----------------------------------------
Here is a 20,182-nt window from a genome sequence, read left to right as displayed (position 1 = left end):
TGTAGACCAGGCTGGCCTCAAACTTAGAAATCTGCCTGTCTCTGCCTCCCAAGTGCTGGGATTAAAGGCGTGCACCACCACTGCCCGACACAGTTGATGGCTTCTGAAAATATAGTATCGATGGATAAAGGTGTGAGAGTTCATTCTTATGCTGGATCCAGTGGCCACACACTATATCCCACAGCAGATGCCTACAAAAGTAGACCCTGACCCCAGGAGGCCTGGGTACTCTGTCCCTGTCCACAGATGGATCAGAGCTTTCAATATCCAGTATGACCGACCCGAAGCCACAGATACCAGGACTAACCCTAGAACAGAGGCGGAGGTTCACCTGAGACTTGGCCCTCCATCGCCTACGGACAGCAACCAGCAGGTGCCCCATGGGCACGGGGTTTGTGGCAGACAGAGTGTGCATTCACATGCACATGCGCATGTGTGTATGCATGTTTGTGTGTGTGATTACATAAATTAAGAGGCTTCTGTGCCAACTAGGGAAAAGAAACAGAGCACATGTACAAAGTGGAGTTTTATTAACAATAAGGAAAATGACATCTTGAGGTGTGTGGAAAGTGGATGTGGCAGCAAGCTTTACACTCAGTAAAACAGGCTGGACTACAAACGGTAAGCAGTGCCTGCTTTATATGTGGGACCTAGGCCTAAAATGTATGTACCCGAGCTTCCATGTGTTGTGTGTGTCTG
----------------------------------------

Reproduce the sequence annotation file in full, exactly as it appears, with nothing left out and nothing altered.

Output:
Here is a 20,182-nt window from a genome sequence, read left to right as displayed (position 1 = left end):
TGTAGACCAGGCTGGCCTCAAACTTAGAAATCTGCCTGTCTCTGCCTCCCAAGTGCTGGGATTAAAGGCGTGCACCACCACTGCCCGACACAGTTGATGGCTTCTGAAAATATAGTATCGATGGATAAAGGTGTGAGAGTTCATTCTTATGCTGGATCCAGTGGCCACACACTATATCCCACAGCAGATGCCTACAAAAGTAGACCCTGACCCCAGGAGGCCTGGGTACTCTGTCCCTGTCCACAGATGGATCAGAGCTTTCAATATCCAGTATGACCGACCCGAAGCCACAGATACCAGGACTAACCCTAGAACAGAGGCGGAGGTTCACCTGAGACTTGGCCCTCCATCGCCTACGGACAGCAACCAGCAGGTGCCCCATGGGCACGGGGTTTGTGGCAGACAGAGTGTGCATTCACATGCACATGCGCATGTGTGTATGCATGTTTGTGTGTGTGATTACATAAATTAAGAGGCTTCTGTGCCAACTAGGGAAAAGAAACAGAGCACATGTACAAAGTGGAGTTTTATTAACAATAAGGAAAATGACATCTTGAGGTGTGTGGAAAGTGGATGTGGCAGCAAGCTTTACACTCAGTAAAACAGGCTGGACTACAAACGGTAAGCAGTGCCTGCTTTATATGTGGGACCTAGGCCTAAAATGTATGTACCCGAGCTTCCATGTGTTGTGTGTGTCTG